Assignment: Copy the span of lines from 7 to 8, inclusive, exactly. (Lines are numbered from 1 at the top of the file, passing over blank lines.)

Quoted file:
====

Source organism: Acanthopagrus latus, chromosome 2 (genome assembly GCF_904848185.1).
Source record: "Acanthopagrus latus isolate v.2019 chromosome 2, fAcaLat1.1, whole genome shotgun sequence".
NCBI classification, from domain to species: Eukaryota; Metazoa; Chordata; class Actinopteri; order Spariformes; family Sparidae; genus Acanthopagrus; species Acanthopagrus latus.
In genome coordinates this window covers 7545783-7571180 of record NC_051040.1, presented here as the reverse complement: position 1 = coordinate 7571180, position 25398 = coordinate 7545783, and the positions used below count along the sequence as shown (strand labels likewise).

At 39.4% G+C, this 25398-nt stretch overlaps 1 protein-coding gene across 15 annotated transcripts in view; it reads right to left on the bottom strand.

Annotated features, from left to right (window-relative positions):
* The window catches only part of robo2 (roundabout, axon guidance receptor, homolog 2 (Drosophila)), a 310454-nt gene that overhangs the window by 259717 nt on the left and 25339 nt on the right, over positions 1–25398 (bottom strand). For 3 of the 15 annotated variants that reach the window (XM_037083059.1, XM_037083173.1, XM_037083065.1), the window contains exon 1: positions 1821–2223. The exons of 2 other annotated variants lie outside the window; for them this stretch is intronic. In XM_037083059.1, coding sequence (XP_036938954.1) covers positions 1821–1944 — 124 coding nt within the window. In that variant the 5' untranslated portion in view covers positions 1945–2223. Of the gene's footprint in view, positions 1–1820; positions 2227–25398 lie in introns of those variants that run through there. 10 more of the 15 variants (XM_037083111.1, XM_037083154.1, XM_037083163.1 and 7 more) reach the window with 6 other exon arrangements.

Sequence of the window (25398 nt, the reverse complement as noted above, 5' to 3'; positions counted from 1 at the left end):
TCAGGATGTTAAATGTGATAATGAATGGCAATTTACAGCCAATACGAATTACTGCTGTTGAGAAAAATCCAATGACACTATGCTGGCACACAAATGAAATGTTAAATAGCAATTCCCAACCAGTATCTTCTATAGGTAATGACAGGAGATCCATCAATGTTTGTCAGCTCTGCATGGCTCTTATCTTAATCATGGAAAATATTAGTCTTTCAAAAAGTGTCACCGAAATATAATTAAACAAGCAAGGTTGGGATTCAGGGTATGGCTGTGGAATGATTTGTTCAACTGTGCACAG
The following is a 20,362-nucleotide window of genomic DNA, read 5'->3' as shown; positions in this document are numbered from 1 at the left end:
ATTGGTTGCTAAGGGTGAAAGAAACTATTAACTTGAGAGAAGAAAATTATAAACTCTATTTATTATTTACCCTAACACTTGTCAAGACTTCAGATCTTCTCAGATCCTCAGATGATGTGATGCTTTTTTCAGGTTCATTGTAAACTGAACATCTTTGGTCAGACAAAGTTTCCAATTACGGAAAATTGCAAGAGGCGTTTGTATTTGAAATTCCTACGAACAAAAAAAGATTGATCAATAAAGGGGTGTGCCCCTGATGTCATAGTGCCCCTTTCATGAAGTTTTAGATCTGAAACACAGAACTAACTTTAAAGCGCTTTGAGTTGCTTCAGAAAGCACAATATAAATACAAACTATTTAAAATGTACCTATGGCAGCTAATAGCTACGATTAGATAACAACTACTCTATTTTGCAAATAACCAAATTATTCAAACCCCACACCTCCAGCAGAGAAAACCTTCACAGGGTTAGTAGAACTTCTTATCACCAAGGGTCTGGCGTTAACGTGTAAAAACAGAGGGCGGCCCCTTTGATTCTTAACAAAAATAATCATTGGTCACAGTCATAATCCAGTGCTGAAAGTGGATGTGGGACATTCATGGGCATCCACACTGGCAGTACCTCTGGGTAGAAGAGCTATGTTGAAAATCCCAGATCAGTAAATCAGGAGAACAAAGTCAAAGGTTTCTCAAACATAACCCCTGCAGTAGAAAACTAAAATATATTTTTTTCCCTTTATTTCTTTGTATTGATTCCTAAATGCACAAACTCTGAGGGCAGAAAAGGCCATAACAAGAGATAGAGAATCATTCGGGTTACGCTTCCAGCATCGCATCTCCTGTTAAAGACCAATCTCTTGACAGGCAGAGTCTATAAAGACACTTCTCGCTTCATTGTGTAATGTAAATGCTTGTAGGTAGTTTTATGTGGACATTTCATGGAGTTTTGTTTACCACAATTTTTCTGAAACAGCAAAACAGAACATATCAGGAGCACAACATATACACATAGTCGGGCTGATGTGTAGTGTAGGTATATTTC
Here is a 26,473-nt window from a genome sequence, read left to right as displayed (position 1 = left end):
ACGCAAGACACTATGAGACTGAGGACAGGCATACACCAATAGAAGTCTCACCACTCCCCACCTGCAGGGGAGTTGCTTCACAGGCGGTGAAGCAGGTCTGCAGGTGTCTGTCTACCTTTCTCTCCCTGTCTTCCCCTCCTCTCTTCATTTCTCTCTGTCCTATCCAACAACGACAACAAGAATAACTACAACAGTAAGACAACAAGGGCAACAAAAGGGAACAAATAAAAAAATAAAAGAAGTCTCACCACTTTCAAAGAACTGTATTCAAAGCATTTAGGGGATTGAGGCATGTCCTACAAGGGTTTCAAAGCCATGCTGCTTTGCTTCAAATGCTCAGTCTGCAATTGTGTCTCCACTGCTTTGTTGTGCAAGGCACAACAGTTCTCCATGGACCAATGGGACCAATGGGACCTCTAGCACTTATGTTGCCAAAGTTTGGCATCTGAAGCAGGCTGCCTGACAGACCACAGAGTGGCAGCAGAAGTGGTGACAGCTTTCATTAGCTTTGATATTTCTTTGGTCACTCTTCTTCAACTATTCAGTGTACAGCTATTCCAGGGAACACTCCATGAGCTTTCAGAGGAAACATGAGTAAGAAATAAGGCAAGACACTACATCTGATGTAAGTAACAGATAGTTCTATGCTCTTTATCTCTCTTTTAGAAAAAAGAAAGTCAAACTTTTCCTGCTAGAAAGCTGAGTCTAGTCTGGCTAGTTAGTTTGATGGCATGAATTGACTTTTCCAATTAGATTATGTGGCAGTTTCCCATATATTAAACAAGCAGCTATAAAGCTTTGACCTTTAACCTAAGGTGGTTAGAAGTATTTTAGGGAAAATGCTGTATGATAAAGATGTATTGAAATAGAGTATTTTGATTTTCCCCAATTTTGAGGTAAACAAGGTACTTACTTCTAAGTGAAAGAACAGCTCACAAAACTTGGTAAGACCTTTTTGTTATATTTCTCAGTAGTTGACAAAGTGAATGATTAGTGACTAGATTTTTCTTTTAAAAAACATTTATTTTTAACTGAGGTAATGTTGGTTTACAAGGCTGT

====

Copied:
* The window catches only part of robo2 (roundabout, axon guidance receptor, homolog 2 (Drosophila)), a 310454-nt gene that overhangs the window by 259717 nt on the left and 25339 nt on the right, over positions 1–25398 (bottom strand). For 3 of the 15 annotated variants that reach the window (XM_037083059.1, XM_037083173.1, XM_037083065.1), the window contains exon 1: positions 1821–2223. The exons of 2 other annotated variants lie outside the window; for them this stretch is intronic. In XM_037083059.1, coding sequence (XP_036938954.1) covers positions 1821–1944 — 124 coding nt within the window. In that variant the 5' untranslated portion in view covers positions 1945–2223. Of the gene's footprint in view, positions 1–1820; positions 2227–25398 lie in introns of those variants that run through there. 10 more of the 15 variants (XM_037083111.1, XM_037083154.1, XM_037083163.1 and 7 more) reach the window with 6 other exon arrangements.

Sequence of the window (25398 nt, the reverse complement as noted above, 5' to 3'; positions counted from 1 at the left end):